Our Sunday Links

Tomorrow marks the solar eclipse, and I’m in Wyoming right now getting ready to bask in the totality of the moon’s shadow. For those of you who also have extreme eclipse plans, those of you who didn’t know about it until now, and everyone in between, here’s a playlist to get you ready for the celestial goings-on. 

 

Lou Cornum on mushrooms and other fungi as blueprints for thriving in crisis.

This week in crowd-sourced google docs: self-care/community-care resources and a syllabus for white people.

So you want to fight white supremacy

Love is not inaction.

What queer memes of a top shortage reveal about the racialized orders of desire

Some notes from Casey the Lesbrarian on how to promote books you love, alongside a list of some of her fave books by authors of colour.

Vidal Wu thinks about Attack on Titan, mecha, and the spectacle of death

Migrant workers in Canada cannot advocate for themselves or their rights as workers for fear of deportation.

Fredrick Scott Salyers listens for ways Black masculinity and vulnerability interact on Jay Z’s newest album 4:44.

The lives of rural, working class people of colour in west Tennessee.

Takiyah Thompson and other queer people in the south are taking down confederate statues, and we need to show up for them.

Claudia Rankine delivered a lecture in Banff last month, read about it here.

Kara Walker is tired, and in the artist’s statement for her latest show she asks: “How many ways can a person say racism is the real bread and butter of our American mythology, and in how many ways will the racists among our countrymen act out their Turner Diaries race war fantasy combination Nazi Germany and Antebellum South – states which, incidentally, lost the wars they started, and always will, precisely because there is no way those white racisms can survive the earth without the rest of us types upholding humanity’s best, keeping the motor running on civilization, being good, and preserving nature and all the stuff worth working and living for?”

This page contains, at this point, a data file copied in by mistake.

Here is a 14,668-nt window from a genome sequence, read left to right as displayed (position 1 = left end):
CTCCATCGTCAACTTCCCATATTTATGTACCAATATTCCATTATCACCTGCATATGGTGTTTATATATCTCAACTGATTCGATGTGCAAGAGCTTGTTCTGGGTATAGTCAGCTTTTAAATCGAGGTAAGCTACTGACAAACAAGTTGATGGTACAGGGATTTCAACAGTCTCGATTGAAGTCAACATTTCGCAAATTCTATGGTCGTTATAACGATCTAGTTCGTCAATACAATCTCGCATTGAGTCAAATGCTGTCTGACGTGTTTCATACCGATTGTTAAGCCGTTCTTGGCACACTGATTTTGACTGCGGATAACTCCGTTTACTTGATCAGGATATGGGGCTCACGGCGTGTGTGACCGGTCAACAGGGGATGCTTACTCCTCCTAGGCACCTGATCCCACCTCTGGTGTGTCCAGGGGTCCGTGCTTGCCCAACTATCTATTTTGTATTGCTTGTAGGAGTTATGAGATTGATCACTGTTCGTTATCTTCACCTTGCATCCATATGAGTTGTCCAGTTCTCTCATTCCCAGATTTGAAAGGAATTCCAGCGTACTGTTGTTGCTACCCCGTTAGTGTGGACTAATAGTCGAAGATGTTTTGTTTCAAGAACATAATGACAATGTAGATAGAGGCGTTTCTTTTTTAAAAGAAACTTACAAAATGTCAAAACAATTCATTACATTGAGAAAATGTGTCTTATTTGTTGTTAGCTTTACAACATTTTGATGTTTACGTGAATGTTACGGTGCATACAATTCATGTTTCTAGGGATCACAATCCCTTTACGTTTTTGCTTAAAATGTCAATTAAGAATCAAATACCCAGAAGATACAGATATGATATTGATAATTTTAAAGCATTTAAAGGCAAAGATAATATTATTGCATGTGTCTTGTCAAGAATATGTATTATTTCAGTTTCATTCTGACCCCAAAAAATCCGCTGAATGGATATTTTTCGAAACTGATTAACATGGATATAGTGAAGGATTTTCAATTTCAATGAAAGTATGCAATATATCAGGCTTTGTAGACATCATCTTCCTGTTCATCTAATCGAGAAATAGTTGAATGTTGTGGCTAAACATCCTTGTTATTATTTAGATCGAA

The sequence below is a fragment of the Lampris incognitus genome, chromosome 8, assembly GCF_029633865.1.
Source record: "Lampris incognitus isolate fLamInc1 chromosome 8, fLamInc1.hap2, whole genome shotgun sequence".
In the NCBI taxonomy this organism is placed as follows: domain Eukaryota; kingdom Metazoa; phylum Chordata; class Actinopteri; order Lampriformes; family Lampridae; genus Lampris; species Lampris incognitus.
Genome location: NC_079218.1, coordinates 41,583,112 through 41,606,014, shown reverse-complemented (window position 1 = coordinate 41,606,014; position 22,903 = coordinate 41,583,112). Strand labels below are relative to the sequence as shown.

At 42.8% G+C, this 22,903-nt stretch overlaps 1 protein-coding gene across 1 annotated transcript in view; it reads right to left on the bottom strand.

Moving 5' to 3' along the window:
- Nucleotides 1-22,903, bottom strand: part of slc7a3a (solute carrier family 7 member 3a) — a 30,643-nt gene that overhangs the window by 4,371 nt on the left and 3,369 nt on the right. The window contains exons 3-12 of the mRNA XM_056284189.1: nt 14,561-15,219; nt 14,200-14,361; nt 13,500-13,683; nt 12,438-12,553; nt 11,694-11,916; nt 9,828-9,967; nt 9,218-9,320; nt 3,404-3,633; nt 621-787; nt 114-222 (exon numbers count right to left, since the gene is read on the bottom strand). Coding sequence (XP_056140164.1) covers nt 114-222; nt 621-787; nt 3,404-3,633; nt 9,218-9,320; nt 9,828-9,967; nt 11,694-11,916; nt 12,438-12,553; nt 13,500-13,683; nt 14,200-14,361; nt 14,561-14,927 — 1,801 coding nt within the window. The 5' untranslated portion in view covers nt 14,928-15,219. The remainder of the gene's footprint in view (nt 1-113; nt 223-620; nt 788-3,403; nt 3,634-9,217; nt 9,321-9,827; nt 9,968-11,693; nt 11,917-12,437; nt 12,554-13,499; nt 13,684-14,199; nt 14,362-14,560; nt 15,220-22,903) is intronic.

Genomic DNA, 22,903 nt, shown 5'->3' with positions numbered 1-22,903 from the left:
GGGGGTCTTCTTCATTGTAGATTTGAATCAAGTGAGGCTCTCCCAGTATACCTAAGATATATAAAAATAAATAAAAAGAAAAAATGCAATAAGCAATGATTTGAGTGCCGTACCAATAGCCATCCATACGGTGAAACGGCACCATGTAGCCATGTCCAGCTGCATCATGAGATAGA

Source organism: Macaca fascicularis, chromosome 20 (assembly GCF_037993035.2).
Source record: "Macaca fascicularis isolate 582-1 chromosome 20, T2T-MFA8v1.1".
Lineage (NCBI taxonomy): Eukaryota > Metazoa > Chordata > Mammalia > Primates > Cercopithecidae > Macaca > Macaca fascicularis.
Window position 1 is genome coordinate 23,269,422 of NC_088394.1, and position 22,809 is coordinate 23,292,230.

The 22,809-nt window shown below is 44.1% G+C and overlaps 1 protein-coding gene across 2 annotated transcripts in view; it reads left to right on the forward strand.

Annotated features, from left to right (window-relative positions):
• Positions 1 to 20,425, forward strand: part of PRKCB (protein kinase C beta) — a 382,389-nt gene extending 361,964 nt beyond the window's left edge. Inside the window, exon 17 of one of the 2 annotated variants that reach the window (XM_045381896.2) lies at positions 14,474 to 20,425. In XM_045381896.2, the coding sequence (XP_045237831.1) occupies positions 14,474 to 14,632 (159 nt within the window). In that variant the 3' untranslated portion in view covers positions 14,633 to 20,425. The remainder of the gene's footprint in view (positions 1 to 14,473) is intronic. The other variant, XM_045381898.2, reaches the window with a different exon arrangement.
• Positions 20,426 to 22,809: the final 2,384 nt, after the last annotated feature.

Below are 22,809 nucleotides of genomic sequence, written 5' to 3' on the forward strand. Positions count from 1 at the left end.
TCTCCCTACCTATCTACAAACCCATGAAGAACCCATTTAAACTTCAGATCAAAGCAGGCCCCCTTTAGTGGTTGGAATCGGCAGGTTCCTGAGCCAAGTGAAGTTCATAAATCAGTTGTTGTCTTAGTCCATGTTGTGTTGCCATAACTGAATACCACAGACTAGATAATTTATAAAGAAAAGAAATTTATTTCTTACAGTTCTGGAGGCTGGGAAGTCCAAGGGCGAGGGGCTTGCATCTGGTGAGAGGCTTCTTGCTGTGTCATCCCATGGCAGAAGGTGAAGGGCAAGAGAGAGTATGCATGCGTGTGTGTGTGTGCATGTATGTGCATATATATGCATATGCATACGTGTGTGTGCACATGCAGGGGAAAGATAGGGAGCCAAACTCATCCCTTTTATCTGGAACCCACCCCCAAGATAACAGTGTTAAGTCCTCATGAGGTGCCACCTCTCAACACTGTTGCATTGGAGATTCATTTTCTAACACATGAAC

Lauren Michele Jackson on the white lies of craft culture.

Advice from the future on Canada’s current food policy.

A Tribe Called Red’s Ian Campeau calls on Canadians to address the violence systemic racism here. Canada is also having to defend its record on fighting racial discrimination (which isn’t great) before a United Nations committee.

The Red Nation condemns white supremacy on Native lands.

Mourning and the spectacularization of some deaths over others: “If being Black and living under the weight of this anti-Black world isn’t a revolutionary act, then neither is being white and dying under it”

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Returning to the Scene of the Crime

Samantha Marie Nock reflects on what she's learned about fatphobia, friendship, and healing one year after a New Year's Eve breakdown.

The Cultural Politics of Softness

"We are collapsing under the pressure to be chill, to be detached"

Our Sunday Links

A weekly roundup of links from GUTS

Safe Enough: On Love, Fear & Queer Dance Parties

"I often want to hide the concision of my personal queer history, the newness of my roots."

Our Sunday Links

A weekly roundup of links from GUTS

Family in the Time of the Internet

Mediated Natures: Surveillance and Animals

I keep a nest cam feed going in the background while I work or read online. The feeds provide some nice background noise, and if anything gets loud, I take a tiny break to see what’s going on. These cams...

(Indigenous) Governance is Gay

"It is a mission of mine to make Indigenous women and queerndns realize that governance is merely about how we relate to each other as collectivities."